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Few people are born with victim mentality. For many, it is a learned coping skill that serves some purpose. It is often rooted in a few things.

  • Past Trauma – A person with victim mentality might use it to cope with trauma or abuse as a way to deal with their feelings of helplessness.
  • Betrayal – Anyone who has repeatedly had their trust betrayed may find it difficult to trust others and see life positively.
  • Codependency – People who always put others first may end up feeling resentful or frustrated about not getting what they want or need.
  • Manipulation – Some people purposely take on the role of victim to manipulate others.

How to Deal with Someone Who Plays the Victim

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Sadly, people who play the victim long enough have a difficult time changing their mentality. It becomes their MO in just about every encounter with others. With that in mind, here is how to deal with someone who plays the victim so you can safeguard your own peace of mind.

1. Avoid getting emotionally involved.

When your victim is speaking, it is ok to show empathy, but don’t get sucked into their drama. Avoid getting emotional or choosing sides. Remember, their perception is a way to generate attention or sympathy. They are getting something out of this behavior.

2. Do not become anyone’s “savior.”

It might be tempting to want to step in and help someone that appears to be struggling, but that generally isn’t what’s happening with a victim. They do not really want you to fix anything. They are more interested in complaining and the attention that they get when they do it.

3. Set firm boundaries.

When you have a victim in your life, it is essential that you set firm boundaries. Listening to a person complain for hours on end or day after day can be frustrating and exhausting. If you are already dreading spending time with someone like this, limit that time. Set specific time limits on phone conversations and strict limits on in-person visits to put your needs first.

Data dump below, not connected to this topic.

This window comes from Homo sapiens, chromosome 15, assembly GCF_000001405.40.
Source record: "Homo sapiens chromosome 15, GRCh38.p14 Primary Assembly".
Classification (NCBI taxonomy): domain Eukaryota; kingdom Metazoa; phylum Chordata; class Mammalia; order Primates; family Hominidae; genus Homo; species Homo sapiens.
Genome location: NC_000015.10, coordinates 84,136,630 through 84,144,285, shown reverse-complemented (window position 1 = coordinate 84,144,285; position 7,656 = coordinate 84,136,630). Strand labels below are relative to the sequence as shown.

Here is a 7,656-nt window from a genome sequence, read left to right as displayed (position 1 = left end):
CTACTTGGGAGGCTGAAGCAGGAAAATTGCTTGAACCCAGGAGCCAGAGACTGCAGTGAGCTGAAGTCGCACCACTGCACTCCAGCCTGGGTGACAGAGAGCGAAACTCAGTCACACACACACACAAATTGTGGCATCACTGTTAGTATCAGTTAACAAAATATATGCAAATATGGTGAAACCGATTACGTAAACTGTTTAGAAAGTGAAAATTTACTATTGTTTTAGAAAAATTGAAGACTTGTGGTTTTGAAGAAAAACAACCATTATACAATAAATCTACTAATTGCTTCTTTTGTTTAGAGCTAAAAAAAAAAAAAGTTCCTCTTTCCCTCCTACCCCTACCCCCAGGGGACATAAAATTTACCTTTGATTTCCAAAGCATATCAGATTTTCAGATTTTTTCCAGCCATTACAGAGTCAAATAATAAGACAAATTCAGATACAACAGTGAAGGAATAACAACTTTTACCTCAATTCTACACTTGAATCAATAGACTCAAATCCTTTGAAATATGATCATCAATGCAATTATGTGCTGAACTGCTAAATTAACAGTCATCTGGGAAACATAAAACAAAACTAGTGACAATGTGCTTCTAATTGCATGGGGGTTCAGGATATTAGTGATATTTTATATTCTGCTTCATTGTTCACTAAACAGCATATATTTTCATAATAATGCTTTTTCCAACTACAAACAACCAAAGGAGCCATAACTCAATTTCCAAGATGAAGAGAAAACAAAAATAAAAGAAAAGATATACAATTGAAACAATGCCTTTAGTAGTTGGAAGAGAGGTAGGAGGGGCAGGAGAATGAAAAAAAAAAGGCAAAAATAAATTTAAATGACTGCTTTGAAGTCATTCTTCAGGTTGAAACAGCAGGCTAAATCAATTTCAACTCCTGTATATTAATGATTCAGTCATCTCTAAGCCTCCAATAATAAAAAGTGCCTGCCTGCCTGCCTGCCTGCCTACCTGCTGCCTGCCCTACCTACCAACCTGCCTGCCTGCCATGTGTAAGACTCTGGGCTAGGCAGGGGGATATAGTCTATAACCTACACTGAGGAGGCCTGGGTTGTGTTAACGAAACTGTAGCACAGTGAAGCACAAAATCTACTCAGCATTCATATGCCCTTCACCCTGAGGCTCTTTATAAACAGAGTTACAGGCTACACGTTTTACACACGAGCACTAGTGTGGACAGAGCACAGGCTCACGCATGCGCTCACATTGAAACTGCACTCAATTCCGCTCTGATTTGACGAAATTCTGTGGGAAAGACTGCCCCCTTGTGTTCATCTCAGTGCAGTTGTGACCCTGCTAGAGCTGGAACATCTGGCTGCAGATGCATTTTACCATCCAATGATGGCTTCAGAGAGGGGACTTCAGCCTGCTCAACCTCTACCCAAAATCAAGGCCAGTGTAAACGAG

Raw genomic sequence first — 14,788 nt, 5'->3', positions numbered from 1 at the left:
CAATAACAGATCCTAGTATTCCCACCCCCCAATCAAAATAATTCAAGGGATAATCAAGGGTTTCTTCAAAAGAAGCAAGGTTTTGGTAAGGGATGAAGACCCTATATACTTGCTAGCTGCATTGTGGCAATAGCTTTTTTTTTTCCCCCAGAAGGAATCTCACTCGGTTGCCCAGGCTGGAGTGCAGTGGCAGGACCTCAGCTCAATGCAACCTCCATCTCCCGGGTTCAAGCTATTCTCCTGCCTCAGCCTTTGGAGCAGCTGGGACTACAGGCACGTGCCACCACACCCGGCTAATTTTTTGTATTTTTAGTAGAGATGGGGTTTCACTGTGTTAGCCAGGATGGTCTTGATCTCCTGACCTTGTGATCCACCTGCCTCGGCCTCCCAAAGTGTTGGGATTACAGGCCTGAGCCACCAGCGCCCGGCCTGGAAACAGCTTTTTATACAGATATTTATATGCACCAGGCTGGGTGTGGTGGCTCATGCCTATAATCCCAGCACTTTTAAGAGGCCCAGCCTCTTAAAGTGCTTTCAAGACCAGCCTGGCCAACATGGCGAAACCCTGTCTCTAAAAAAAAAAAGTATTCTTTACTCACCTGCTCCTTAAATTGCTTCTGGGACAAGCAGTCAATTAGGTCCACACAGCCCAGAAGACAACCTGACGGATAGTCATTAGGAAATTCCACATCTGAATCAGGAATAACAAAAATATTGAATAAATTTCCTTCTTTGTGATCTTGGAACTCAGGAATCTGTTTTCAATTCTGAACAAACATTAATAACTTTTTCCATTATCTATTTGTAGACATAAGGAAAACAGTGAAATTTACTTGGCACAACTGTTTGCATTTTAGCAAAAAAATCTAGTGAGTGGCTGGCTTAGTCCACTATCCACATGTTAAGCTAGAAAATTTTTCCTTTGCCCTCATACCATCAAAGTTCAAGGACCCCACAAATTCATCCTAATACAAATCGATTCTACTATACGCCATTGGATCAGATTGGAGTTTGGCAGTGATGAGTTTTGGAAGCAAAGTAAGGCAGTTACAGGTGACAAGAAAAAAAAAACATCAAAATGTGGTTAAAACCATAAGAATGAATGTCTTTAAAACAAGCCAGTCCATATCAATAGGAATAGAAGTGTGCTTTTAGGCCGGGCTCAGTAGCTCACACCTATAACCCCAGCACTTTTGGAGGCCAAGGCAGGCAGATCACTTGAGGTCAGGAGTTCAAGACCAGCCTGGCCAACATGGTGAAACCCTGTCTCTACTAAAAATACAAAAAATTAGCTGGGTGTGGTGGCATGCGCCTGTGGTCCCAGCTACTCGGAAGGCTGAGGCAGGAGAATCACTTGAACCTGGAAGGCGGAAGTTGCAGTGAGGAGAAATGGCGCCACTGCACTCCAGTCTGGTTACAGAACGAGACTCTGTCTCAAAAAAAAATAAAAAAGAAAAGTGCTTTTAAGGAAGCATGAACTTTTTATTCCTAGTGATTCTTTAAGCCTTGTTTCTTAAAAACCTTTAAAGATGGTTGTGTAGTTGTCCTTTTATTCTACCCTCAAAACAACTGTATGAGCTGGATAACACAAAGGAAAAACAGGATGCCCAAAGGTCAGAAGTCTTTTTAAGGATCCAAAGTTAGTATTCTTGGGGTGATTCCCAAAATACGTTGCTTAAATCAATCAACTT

4. Change the subject.

One tactic you can use with people who are victims is to constantly redirect the conversation. They will not know what hit them. By allowing them to continue down a negative path, you are not doing them any favors. Instead, abruptly change the topic to something positive, like your new puppy. When that takes a negative turn, redirect the conversation again.

5. Avoid name-calling or direct accusations.

You might have tried calling out the victim in your life once or twice. Chance are, it did not go well. This type of confrontation usually only leads to defensiveness. If you are determined to say something, approach it indirectly. Instead of saying, “you constantly play the victim,” you might try, “what would you like to see happen in that situation instead?”

6. Establish some distance.

When you are around a person with a victim mentality a lot, it’s probably going to have a deep impact on you, and not in a good way. You may end up feeling frustrated, anxious, depressed, and exhausted. That is not fair to you, so it might be time to take a break from the relationship to practice some self-care.

7. Let go of the relationship.

People who play the victim are not likely to change and will expect you to put their needs first. This is not a healthy relationship, particularly if it is making you feel emotionally and physically drained. When you can see the victim for who they are and what their behaviors have cost you, it might be time to move on from the relationship for good.

While you do not necessarily need to completely cut a victim out of your life, it is helpful to understand these behaviors. When you know how to deal with someone who plays the victim, you can protect your own mental health and learn how to establish healthy boundaries.